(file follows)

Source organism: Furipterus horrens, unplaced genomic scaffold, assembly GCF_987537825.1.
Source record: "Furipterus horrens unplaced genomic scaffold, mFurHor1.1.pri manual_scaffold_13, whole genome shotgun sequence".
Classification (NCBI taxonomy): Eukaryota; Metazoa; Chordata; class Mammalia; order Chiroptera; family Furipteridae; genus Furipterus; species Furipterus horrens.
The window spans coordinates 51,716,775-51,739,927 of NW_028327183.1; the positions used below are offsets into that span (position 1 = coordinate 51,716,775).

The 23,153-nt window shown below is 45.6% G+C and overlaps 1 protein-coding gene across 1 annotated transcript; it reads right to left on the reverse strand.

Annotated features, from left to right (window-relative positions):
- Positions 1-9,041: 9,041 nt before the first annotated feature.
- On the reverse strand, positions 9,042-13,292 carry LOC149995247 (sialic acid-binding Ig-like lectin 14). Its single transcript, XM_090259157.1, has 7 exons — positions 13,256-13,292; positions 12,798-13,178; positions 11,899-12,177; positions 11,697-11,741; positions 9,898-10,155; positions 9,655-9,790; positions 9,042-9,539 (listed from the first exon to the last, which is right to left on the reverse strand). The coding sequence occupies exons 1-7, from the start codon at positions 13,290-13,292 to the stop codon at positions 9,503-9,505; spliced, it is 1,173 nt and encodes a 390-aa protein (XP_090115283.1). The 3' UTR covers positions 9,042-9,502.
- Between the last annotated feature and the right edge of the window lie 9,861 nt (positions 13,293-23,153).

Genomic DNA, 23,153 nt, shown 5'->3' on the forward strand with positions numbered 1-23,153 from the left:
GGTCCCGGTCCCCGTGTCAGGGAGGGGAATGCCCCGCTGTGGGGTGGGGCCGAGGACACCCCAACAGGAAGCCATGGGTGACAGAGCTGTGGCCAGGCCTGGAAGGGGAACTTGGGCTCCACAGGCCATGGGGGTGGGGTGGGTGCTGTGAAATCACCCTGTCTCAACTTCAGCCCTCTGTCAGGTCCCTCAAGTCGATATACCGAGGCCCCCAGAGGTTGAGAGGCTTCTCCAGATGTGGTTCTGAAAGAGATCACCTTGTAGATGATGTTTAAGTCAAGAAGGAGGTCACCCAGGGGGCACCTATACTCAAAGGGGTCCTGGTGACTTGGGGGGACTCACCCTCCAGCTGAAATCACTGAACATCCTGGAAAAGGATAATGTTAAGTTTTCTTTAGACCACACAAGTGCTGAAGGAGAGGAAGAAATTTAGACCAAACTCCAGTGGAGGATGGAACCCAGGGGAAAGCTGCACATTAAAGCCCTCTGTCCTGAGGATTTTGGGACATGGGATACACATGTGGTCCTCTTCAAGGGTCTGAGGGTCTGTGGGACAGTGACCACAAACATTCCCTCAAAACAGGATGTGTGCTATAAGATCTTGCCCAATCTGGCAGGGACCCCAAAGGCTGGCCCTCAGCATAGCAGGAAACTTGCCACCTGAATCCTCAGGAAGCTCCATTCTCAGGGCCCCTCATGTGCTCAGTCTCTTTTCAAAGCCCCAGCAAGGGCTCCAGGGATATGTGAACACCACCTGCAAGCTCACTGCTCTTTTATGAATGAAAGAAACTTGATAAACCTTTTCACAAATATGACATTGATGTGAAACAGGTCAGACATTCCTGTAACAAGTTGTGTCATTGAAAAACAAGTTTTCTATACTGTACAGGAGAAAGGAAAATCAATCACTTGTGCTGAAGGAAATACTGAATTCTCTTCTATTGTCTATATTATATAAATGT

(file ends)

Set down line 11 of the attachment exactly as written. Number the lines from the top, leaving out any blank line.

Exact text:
GGTCCCGGTCCCCGTGTCAGGGAGGGGAATGCCCCGCTGTGGGGTGGGGCCGAGGACACCCCAACAGGAAGCCATGGGTGACAGAGCTGTGGCCAGGCCTGGAAGGGGAACTTGGGCTCCACAGGCCATGGGGGTGGGGTGGGTGCTGTGAAATCACCCTGTCTCAACTTCAGCCCTCTGTCAGGTCCCTCAAGTCGATATACCGAGGCCCCCAGAGGTTGAGAGGCTTCTCCAGATGTGGTTCTGAAAGAGATCACCTTGTAGATGATGTTTAAGTCAAGAAGGAGGTCACCCAGGGGGCACCTATACTCAAAGGGGTCCTGGTGACTTGGGGGGACTCACCCTCCAGCTGAAATCACTGAACATCCTGGAAAAGGATAATGTTAAGTTTTCTTTAGACCACACAAGTGCTGAAGGAGAGGAAGAAATTTAGACCAAACTCCAGTGGAGGATGGAACCCAGGGGAAAGCTGCACATTAAAGCCCTCTGTCCTGAGGATTTTGGGACATGGGATACACATGTGGTCCTCTTCAAGGGTCTGAGGGTCTGTGGGACAGTGACCACAAACATTCCCTCAAAACAGGATGTGTGCTATAAGATCTTGCCCAATCTGGCAGGGACCCCAAAGGCTGGCCCTCAGCATAGCAGGAAACTTGCCACCTGAATCCTCAGGAAGCTCCATTCTCAGGGCCCCTCATGTGCTCAGTCTCTTTTCAAAGCCCCAGCAAGGGCTCCAGGGATATGTGAACACCACCTGCAAGCTCACTGCTCTTTTATGAATGAAAGAAACTTGATAAACCTTTTCACAAATATGACATTGATGTGAAACAGGTCAGACATTCCTGTAACAAGTTGTGTCATTGAAAAACAAGTTTTCTATACTGTACAGGAGAAAGGAAAATCAATCACTTGTGCTGAAGGAAATACTGAATTCTCTTCTATTGTCTATATTATATAAATGT